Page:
SCAAP Data Show that Illegal Immigrants Have a Low Crime Rate in Texas
The federal State Criminal Alien Assistance Program (SCAAP) compensates states and localities for correctional officer salary expenses for incarcerating illegal immigrants. Federal compensation is awarded via a formula for incarcerated illegal immigrants who have at least one felony or two misdemeanor convictions for violations of state or local law and who have been incarcerated for at least four consecutive days. State and local governments must apply for SCAAP reimbursement.
Data from SCAAP can help answer whether illegal immigrants are more or less likely to be criminals in the state of Texas, which has the most complete illegal immigrant criminal justice data of any state. SCAAP data include the total number of days that illegal immigrants spend in correctional institutions as well as the total amount of days that all people spend in those facilities. Combined with the estimated number of illegal immigrants in 2019, as calculated using the excellent Gunadi method, this can reveal whether the total number of days spent by illegal immigrants in Texas correctional facilities is greater than their estimated share of Texas’ population in that year. Illegal immigrant criminal arrest and conviction data in Texas are recorded by the Texas Department of Public Safety and are important for comparison.
Table 1 shows that illegal immigrants account for 3.56 percent of all days spent in Texas correctional institutions on the state and county levels. By comparison, there were about 1.87 million illegal immigrants in Texas in that year out of a total Texas population of almost 29 million – or about 6.45 percent of the total Texas population. Thus, the proportion of days that illegal immigrants spent in Texas correctional institutions in 2019 was about 45 percent below their estimated percent of Texas’s state population. In other words, the time spent by illegal immigrants in Texas correctional institutions is much less than what we’d expect just given their share of the state‐wide population.
Table 1 also shows that 3.88 percent of all people convicted of a crime in Texas in 2019 were illegal immigrant individuals, which is only slightly higher than their share of time spent in correctional institutions at 3.56 percent. The illegal immigrant share of all criminal arrests was higher at 4.69 percent but that is still about 27 percent below what we’d expect given the illegal immigrant share of Texas’ total population.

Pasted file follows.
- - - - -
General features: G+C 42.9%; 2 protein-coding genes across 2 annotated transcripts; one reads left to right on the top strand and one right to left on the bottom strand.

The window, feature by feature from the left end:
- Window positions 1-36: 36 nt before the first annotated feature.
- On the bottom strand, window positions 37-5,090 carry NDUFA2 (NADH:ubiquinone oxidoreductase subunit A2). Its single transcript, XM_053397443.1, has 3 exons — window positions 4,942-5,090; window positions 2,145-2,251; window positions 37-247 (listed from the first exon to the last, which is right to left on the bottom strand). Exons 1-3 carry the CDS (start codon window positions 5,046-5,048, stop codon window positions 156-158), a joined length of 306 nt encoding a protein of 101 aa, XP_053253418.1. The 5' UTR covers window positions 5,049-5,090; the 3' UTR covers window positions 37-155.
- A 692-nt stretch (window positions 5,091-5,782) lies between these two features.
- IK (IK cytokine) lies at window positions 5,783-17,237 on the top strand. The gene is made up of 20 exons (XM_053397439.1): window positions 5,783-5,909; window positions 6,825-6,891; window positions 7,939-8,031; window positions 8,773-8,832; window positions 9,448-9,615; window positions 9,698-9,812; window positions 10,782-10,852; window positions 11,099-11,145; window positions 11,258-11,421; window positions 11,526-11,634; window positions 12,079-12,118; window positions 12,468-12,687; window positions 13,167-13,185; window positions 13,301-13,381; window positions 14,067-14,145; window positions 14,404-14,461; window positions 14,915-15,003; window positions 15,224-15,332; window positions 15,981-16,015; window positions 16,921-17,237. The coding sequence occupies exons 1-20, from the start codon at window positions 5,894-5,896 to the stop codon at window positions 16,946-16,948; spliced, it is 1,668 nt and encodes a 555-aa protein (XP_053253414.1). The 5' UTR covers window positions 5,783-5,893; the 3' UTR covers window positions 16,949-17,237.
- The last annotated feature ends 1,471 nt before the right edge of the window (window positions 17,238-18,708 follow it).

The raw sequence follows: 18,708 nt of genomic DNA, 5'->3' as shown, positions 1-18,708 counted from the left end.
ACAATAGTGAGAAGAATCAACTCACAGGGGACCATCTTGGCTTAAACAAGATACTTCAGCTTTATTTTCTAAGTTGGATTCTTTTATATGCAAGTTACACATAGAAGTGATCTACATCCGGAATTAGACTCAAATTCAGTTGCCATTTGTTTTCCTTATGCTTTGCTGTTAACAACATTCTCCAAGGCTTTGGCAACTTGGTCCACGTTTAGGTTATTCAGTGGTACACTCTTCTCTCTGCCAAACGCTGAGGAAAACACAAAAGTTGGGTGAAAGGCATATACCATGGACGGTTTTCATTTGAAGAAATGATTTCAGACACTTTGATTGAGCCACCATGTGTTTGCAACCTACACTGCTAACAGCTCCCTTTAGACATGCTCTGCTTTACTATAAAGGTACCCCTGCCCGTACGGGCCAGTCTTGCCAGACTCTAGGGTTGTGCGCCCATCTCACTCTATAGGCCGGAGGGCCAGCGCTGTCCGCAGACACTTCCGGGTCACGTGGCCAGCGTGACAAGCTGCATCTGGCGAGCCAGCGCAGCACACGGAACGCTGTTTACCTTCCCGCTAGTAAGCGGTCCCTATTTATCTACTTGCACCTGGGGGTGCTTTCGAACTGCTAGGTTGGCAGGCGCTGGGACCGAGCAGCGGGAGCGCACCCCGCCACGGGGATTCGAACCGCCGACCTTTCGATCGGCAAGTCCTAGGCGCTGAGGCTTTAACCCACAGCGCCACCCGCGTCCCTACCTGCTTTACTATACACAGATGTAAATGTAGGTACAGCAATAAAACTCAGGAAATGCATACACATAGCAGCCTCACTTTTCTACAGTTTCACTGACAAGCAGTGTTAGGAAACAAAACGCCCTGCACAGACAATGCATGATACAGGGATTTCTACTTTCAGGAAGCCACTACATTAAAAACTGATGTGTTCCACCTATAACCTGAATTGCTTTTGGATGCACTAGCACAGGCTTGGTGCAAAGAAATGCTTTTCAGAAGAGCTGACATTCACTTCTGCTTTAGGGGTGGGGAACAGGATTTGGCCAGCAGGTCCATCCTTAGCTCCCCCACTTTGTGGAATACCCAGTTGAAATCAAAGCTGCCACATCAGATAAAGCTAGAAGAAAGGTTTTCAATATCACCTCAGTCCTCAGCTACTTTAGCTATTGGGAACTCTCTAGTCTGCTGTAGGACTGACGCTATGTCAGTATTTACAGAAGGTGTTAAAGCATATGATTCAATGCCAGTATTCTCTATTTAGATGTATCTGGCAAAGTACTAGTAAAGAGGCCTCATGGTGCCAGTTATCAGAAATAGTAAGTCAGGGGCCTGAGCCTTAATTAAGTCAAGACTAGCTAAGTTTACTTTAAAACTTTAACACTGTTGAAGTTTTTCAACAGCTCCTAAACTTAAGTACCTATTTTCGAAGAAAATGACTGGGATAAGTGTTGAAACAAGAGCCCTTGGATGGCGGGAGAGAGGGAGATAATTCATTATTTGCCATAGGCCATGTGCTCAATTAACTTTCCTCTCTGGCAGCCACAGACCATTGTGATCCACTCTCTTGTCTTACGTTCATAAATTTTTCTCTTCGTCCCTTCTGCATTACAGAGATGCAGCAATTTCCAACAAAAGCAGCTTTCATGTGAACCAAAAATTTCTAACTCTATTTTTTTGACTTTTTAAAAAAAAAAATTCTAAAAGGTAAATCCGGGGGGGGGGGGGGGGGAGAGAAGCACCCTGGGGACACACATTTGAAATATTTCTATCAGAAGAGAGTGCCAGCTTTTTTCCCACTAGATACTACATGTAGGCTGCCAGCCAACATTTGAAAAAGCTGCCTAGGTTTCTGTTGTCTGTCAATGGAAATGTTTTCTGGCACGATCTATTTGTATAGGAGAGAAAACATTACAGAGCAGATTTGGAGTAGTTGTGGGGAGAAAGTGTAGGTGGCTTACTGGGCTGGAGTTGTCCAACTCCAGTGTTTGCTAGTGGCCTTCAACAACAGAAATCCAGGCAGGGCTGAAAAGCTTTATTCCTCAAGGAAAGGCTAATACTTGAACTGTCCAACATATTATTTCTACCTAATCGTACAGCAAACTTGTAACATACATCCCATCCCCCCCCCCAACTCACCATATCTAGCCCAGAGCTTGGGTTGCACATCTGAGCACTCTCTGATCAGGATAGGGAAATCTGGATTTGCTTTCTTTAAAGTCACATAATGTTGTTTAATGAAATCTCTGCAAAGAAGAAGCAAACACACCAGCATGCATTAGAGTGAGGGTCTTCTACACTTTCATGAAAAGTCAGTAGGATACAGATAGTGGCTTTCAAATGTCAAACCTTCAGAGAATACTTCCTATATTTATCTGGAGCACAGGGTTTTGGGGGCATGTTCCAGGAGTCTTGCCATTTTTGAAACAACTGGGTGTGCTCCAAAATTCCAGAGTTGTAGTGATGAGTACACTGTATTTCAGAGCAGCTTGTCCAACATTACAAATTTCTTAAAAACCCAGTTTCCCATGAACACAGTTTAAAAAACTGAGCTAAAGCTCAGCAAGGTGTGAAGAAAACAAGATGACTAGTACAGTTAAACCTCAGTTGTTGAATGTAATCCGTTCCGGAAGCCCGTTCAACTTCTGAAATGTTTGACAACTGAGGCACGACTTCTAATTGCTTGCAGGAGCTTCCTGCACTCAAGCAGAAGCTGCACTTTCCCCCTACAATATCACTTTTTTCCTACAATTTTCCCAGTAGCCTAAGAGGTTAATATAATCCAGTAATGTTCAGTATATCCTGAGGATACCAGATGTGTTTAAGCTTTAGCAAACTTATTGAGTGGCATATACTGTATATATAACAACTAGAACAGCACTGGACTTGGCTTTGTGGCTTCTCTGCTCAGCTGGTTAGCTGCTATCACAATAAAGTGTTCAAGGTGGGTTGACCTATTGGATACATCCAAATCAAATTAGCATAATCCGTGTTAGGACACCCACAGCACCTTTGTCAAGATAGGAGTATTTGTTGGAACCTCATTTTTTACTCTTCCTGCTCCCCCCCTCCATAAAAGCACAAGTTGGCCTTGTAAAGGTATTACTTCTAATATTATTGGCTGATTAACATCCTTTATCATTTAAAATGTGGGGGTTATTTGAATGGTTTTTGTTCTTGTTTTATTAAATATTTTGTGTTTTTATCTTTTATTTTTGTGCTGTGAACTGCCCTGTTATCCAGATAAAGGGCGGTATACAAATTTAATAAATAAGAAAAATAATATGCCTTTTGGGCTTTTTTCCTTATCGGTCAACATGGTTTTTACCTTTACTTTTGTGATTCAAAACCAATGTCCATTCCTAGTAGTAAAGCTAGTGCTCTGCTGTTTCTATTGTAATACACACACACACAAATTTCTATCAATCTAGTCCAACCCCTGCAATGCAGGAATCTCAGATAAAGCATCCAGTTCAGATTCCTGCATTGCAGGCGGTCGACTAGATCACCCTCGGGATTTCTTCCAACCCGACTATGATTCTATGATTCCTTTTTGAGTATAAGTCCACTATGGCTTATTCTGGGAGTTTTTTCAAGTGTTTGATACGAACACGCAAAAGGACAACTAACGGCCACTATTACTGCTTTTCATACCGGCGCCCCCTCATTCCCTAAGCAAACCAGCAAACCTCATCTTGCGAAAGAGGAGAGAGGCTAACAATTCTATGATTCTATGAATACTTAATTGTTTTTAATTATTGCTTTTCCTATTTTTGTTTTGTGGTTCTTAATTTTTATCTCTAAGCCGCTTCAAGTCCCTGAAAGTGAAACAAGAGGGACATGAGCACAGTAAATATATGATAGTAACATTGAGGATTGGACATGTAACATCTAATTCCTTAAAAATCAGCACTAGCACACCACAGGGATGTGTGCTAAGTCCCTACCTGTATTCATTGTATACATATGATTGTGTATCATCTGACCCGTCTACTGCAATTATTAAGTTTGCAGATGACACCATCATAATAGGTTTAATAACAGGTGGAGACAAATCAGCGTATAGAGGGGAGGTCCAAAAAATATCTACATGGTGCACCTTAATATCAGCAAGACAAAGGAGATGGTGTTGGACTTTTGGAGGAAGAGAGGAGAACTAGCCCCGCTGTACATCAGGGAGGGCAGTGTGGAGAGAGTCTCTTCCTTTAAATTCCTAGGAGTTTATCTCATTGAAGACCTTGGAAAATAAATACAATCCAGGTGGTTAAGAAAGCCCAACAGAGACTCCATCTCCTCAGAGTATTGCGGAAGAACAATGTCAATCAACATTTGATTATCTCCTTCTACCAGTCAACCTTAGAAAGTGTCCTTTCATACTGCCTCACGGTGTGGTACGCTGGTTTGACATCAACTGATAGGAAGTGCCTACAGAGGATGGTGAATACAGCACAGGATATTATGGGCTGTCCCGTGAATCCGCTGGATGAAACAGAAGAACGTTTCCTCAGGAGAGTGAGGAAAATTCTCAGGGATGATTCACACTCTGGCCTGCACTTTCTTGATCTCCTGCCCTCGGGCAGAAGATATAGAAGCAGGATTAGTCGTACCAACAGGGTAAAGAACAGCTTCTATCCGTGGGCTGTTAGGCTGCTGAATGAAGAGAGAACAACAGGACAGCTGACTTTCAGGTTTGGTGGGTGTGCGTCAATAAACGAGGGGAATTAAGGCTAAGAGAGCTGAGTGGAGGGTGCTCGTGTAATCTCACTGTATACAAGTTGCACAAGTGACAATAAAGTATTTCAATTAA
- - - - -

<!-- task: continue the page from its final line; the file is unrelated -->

One nuance to the SCAAP data is that there is a category of days spent in correctional institutions by “unknown inmates” who could be illegal immigrants. Counting all days spent by unknown inmates toward the illegal immigrant days total increase their share to 4.64 percent, which is 28 percent below their share of the state’s population. That is remarkably close to the illegal immigrant share of all arrests in Texas in 2019.
The Federation for American Immigration Reform (FAIR) incorrectly uses the SCAAP data to come to the opposite conclusion mainly because they confuse stocks with flows and make other elementary errors.
FAIR also claims that there are about 14.3 million illegal immigrants in the United States in 2019, about 3.4 million more than estimated with the Gunadi method. Funny enough, using FAIR’s higher illegal immigrant population estimate for 2019 further reduces the relative crime rate of the illegal immigrant population as estimated by SCAAP to 44 to 57 percent below their share of the population, depending on whether the “unknown inmate days” are counted as illegal immigrants.
The SCAAP data have limitations. Perhaps a large percentage of illegal immigrants spent less than 4 days in correctional institutions and so local government aren’t compensated for their time there. That would decrease their presence in the data and mean that they aren’t arrested for very serious offenses. Perhaps some local facilities don’t apply or SCAAP reimbursement. Perhaps the SCAAP criminal criteria exclude a lot of low‐level illegal immigrant offenders. Regardless, it’s unlikely that SCAAP data limitations are substantial enough to hide a large number of illegal immigrant criminals in Texas’ prisons and jails. SCAAP data in Texas are just further evidence that illegal immigrants have a low crime rate compared to other residents in Texas.